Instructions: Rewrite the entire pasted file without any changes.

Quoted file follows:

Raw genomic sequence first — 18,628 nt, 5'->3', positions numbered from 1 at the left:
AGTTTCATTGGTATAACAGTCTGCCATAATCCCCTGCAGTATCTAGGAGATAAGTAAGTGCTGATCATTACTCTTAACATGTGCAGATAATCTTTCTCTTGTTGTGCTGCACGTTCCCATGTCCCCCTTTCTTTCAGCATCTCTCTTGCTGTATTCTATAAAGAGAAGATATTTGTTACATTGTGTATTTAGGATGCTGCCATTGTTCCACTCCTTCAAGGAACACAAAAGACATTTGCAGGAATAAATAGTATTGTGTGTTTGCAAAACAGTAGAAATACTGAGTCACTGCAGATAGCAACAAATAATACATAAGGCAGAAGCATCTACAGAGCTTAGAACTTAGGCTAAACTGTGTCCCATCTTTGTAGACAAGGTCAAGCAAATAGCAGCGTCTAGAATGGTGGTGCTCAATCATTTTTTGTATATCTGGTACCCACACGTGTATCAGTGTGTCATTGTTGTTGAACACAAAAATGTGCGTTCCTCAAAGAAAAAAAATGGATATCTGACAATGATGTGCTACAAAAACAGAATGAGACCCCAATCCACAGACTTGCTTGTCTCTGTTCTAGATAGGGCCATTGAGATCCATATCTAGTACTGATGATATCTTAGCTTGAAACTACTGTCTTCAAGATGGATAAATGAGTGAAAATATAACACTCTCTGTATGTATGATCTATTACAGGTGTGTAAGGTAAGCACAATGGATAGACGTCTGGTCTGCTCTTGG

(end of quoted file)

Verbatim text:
Raw genomic sequence first — 18,628 nt, 5'->3', positions numbered from 1 at the left:
AGTTTCATTGGTATAACAGTCTGCCATAATCCCCTGCAGTATCTAGGAGATAAGTAAGTGCTGATCATTACTCTTAACATGTGCAGATAATCTTTCTCTTGTTGTGCTGCACGTTCCCATGTCCCCCTTTCTTTCAGCATCTCTCTTGCTGTATTCTATAAAGAGAAGATATTTGTTACATTGTGTATTTAGGATGCTGCCATTGTTCCACTCCTTCAAGGAACACAAAAGACATTTGCAGGAATAAATAGTATTGTGTGTTTGCAAAACAGTAGAAATACTGAGTCACTGCAGATAGCAACAAATAATACATAAGGCAGAAGCATCTACAGAGCTTAGAACTTAGGCTAAACTGTGTCCCATCTTTGTAGACAAGGTCAAGCAAATAGCAGCGTCTAGAATGGTGGTGCTCAATCATTTTTTGTATATCTGGTACCCACACGTGTATCAGTGTGTCATTGTTGTTGAACACAAAAATGTGCGTTCCTCAAAGAAAAAAAATGGATATCTGACAATGATGTGCTACAAAAACAGAATGAGACCCCAATCCACAGACTTGCTTGTCTCTGTTCTAGATAGGGCCATTGAGATCCATATCTAGTACTGATGATATCTTAGCTTGAAACTACTGTCTTCAAGATGGATAAATGAGTGAAAATATAACACTCTCTGTATGTATGATCTATTACAGGTGTGTAAGGTAAGCACAATGGATAGACGTCTGGTCTGCTCTTGG